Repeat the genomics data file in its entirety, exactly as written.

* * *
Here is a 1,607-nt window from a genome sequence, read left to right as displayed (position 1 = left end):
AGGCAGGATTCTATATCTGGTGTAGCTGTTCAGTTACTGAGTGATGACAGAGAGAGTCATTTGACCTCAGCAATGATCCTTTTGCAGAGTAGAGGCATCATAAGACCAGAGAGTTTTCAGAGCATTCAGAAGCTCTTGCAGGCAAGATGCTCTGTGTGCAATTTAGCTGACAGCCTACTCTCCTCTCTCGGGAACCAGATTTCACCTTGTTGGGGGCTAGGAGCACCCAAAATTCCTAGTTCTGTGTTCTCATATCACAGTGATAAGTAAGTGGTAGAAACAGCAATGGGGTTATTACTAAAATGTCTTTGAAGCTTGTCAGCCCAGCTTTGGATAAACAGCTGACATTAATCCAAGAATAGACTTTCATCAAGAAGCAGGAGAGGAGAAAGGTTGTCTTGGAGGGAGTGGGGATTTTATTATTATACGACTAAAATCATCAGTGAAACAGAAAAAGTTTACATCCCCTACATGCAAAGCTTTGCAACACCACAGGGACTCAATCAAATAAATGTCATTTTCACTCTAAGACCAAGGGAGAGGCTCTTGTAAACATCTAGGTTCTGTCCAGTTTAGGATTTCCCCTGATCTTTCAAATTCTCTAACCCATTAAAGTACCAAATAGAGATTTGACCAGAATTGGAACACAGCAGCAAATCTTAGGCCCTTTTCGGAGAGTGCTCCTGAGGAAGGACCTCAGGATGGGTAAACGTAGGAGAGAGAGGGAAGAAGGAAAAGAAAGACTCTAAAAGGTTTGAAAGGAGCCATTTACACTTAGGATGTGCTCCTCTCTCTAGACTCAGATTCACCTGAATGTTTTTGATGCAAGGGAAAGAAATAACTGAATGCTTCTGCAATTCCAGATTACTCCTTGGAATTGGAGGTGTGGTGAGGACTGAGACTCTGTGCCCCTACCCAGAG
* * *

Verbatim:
Here is a 1,607-nt window from a genome sequence, read left to right as displayed (position 1 = left end):
AGGCAGGATTCTATATCTGGTGTAGCTGTTCAGTTACTGAGTGATGACAGAGAGAGTCATTTGACCTCAGCAATGATCCTTTTGCAGAGTAGAGGCATCATAAGACCAGAGAGTTTTCAGAGCATTCAGAAGCTCTTGCAGGCAAGATGCTCTGTGTGCAATTTAGCTGACAGCCTACTCTCCTCTCTCGGGAACCAGATTTCACCTTGTTGGGGGCTAGGAGCACCCAAAATTCCTAGTTCTGTGTTCTCATATCACAGTGATAAGTAAGTGGTAGAAACAGCAATGGGGTTATTACTAAAATGTCTTTGAAGCTTGTCAGCCCAGCTTTGGATAAACAGCTGACATTAATCCAAGAATAGACTTTCATCAAGAAGCAGGAGAGGAGAAAGGTTGTCTTGGAGGGAGTGGGGATTTTATTATTATACGACTAAAATCATCAGTGAAACAGAAAAAGTTTACATCCCCTACATGCAAAGCTTTGCAACACCACAGGGACTCAATCAAATAAATGTCATTTTCACTCTAAGACCAAGGGAGAGGCTCTTGTAAACATCTAGGTTCTGTCCAGTTTAGGATTTCCCCTGATCTTTCAAATTCTCTAACCCATTAAAGTACCAAATAGAGATTTGACCAGAATTGGAACACAGCAGCAAATCTTAGGCCCTTTTCGGAGAGTGCTCCTGAGGAAGGACCTCAGGATGGGTAAACGTAGGAGAGAGAGGGAAGAAGGAAAAGAAAGACTCTAAAAGGTTTGAAAGGAGCCATTTACACTTAGGATGTGCTCCTCTCTCTAGACTCAGATTCACCTGAATGTTTTTGATGCAAGGGAAAGAAATAACTGAATGCTTCTGCAATTCCAGATTACTCCTTGGAATTGGAGGTGTGGTGAGGACTGAGACTCTGTGCCCCTACCCAGAG